Venezuela economy
A Venezuelan soldier stands guard on a street as people queue up to buy cooking oil and margarine at a supermarket in Caracas Carlos Garcia Rawlins/ Reuters

Jamaica is set to enter into a barter system with crisis-hit Venezuela by paying off its oil debts with food and medicine. Under a regional trade agreement, the Caribbean island nation is sending material worth $4m (£3m) to the Venezuelan government.

The economic and political crisis in the Latin American nation has led to a severe shortage of food and other essential resources.

"This decision is taken primarily to give support in the form of medicine, food and fertiliser," Ruel Reid, Jamaica's minister for education, youth and information, was quoted as saying. Of the proposed amount, $3m would be paid via the regional deal known as PetroCaribe. Venezuela entered into the agreement with a dozen Caribbean states in 2005, under which the states receive oil at preferential rates. The remaining aid will be paid via another ministry.

The exact details of what goods will be sent to Venezuela are yet to be decided.

"Jamaica has been accumulating a debt with Venezuela since 2006, and it is perfectly legitimate to pay the debt with products. In this period of economic recession, Venezuela is returning to practices that were used in the 1940s," Rolin Iguaran, an oil expert at Venezuela's University of Zulia told Vice. While the purchasing states need to pay 50% of the oil prices immediately, the other half can be paid in the next 25 years as per Venezuela's oil deal and hence Jamaica has been piling up the debt.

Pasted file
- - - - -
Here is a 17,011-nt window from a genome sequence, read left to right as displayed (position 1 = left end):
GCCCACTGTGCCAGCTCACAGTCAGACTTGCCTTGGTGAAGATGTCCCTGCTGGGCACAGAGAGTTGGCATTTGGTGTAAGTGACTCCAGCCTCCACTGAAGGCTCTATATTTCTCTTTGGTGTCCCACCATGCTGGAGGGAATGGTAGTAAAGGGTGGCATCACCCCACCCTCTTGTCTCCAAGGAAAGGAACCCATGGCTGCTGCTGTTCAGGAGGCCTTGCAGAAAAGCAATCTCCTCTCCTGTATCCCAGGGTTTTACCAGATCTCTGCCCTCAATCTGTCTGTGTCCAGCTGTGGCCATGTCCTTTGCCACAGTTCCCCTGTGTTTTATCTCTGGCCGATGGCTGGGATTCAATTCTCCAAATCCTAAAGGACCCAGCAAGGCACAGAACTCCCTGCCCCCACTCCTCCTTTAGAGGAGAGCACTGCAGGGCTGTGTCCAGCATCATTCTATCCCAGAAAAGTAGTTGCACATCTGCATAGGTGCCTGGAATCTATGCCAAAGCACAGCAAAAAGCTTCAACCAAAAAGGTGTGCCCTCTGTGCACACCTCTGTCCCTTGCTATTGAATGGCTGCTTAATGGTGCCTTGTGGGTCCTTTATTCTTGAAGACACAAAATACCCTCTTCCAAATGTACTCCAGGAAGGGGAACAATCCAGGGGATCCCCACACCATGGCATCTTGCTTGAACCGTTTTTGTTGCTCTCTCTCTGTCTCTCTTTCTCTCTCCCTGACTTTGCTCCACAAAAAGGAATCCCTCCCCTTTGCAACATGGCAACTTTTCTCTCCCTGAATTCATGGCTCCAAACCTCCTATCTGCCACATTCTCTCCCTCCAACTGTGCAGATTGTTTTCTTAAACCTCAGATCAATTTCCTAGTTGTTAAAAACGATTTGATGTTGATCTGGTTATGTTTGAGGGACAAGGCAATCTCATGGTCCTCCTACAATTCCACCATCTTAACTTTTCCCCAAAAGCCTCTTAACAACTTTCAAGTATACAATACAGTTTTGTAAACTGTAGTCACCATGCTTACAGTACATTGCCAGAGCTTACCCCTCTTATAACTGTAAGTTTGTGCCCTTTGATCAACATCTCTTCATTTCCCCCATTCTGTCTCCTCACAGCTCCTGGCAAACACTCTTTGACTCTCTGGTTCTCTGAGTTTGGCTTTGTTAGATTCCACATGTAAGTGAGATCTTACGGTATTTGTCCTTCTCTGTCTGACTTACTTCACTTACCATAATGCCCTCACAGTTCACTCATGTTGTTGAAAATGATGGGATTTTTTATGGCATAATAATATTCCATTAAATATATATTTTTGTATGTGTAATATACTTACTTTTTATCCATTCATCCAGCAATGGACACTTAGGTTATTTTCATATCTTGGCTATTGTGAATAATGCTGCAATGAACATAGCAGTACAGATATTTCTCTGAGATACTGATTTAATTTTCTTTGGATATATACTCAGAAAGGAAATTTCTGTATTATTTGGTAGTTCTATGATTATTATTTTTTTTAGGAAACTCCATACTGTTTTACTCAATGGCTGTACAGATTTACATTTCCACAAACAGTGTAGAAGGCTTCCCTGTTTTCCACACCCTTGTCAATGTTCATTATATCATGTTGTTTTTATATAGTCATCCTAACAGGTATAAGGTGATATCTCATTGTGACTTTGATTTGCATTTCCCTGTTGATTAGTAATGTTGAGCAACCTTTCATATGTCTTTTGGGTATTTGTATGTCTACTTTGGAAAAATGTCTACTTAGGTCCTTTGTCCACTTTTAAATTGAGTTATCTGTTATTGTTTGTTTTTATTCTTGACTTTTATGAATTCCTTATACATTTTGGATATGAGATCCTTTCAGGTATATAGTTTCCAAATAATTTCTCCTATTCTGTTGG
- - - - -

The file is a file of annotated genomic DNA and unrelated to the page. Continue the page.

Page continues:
"They [Jamaicans] need oil and may also be producing something that Venezuela needs," said Iguaran and added that it will not be a surprise if other states also follow suit.

The food crisis in Venezuela has been spiralling out of control in recent months and more than 120,000 Venezuelans thronged neighbouring Colombia to purchase food supplies. Earlier in July, President Nicolas Maduro had put the army in charge of the newly set up food distribution system and yet there has been no significant improvement in the situation.